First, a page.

- - Wednesday, December 31, 2014

WASHINGTON, April 7, 2013 - “It’s getting harder to differentiate between schizophrenics and people talking on the cell phone. It brings me up short to walk by somebody who appears to be talking to themselves.” Bob Newhart.

What started out as a means of adult communication has become a teen status symbol and a new age addiction, and it is not a drug: It’s a cell phone. Recent research at Baylor University finds the link between materialism and IT devices are creating a generation of learned compulsive behavior. With four billion cell phones in use today, that’s a substantial amount of compulsion.

Cell phones act like a pacifier for impulsiveness, which is a major component of addiction.  Studies reported by the Journal of Behavioral Sciences show that young adult send an average of 109.5 text messages daily and check their cell phones an average of 60 times a day.

Dr. Rick Naurert, an expert in clinical, administrative and academic healthcare and an associate professor for Rocky Mountain University claims his research shows 22 percent of cell phone users describe themselves as “Heavy users” with eight percent paying bills of $500 or more per month. A large survey showed 28 percent of cell phone users use their device to contact partners, 28 percent contact close friends, 26 percent contact family and only 11 percent use the phone for business.

New York City based Psychiatrist Dr. Jeremy Spiegel,  founder of Casco Bay Medical with offices in Danvers Mass. and Portland Maine found that cell phone socialization is skeletal and interferes or replaces interfacing with people on a much needed social level. The device is creating what some experts call the “Narcissist Generation” - those who truly believe they are so important and popular with their thoughts they make themselves available to whom over needs them.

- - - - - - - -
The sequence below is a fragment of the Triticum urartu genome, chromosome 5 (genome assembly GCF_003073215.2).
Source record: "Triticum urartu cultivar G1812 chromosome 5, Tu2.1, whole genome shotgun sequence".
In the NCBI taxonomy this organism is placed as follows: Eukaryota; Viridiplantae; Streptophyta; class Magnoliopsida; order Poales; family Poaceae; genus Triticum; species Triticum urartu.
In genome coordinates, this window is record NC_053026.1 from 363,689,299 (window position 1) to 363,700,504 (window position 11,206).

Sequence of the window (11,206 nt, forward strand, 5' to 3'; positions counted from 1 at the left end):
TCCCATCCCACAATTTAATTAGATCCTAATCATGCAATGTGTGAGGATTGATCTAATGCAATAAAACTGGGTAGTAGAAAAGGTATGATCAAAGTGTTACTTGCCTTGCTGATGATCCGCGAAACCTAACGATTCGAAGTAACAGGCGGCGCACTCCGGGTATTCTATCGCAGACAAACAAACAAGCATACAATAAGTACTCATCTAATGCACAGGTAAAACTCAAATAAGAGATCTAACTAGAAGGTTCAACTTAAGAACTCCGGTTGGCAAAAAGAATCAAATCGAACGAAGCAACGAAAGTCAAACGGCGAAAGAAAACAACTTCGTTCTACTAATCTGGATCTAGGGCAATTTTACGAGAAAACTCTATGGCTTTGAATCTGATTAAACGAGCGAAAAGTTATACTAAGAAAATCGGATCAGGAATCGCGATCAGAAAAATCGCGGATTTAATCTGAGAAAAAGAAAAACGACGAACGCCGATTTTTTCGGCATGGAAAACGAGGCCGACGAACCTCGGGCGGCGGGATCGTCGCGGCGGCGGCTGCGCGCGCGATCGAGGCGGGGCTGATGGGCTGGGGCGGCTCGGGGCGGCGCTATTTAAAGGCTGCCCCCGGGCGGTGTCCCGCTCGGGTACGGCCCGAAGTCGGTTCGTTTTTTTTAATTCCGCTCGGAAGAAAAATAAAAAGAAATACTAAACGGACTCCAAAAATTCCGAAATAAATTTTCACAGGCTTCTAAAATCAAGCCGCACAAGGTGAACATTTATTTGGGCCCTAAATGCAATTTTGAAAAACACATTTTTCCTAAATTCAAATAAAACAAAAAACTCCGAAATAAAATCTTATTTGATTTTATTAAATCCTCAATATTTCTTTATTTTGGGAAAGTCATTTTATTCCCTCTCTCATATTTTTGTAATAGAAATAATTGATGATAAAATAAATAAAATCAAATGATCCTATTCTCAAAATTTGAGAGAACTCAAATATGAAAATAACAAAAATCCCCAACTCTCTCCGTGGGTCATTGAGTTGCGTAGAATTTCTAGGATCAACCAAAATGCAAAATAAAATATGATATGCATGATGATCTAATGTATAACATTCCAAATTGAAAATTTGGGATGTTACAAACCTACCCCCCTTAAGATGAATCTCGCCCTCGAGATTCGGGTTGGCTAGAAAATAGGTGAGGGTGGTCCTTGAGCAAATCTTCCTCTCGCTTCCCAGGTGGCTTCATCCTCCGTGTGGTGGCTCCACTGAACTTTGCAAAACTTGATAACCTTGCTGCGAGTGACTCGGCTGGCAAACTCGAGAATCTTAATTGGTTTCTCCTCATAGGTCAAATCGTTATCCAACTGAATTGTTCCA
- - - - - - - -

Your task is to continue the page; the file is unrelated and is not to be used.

The cell and text addiction feeds the misplaced sense of self-importance and is now exacerbated by twitter, making the young sycophantic and susceptible to non-gainful unintelligent chatter.  This meaningless chatter is time consuming and can displace activities of greater personal value.

The new Diagnostic and Statistical Manual V (DSM V), the soon to be released-the 5th edition bible for mental health care professionals, is rumored to include an appendix to promote research of internet addiction.  In today’s world, that addiction translates to any electronic device which generates response behavior that presents as Obsessive Compulsive Disorder (OCD) and may be contributing to Attention Deficit Disorder (ADD).

To make matters worse, Hiam Einhorn, CEO of EZ Technologies, has sounded the alarm on unacceptable radiation levels from cell phone use. Einhorn notes that no long-term studies currently exist to definitively answer the question of whether cell phone radiation causes brain cancer. He notes, however, that the evidence is trickling in. For example, the World Health Organization (WHO) determined the levels of electromagnetic radiation emitted by cell phones is a possible source of brain cancer.

The future may hold a means of digital detox and 28 day rehabilitation where the young actually sit in front of each other in an attempt to speak face to face after an anticipated long silence.

Until then, a responsible electronic industry should produce teen cell phones that can only be operated “X” amount of minutes daily with parental control much like the safeguards built into cable TV and internet pornographic sites.

There is an unnerving possibility that the physical damage from electromagnetic radiation may go the route of cigarettes; a strong socio/political aggressive industry interfering with evidence until millions are addicted and many get deadly ill.

From a psychological standpoint, while these devices are increasing social connectivity, they are decreasing healthy social connectivity and interfering with human interaction that fosters intimacy and closeness.

Paul Mountjoy is a Virginia based writer and a member of the American Psychological Association and the Association for Psychological Sciences.

Copyright © 2023 The Washington Times, LLC. Click here for reprint permission.

Please read our comment policy before commenting.

Click to Read More and View Comments

Click to Hide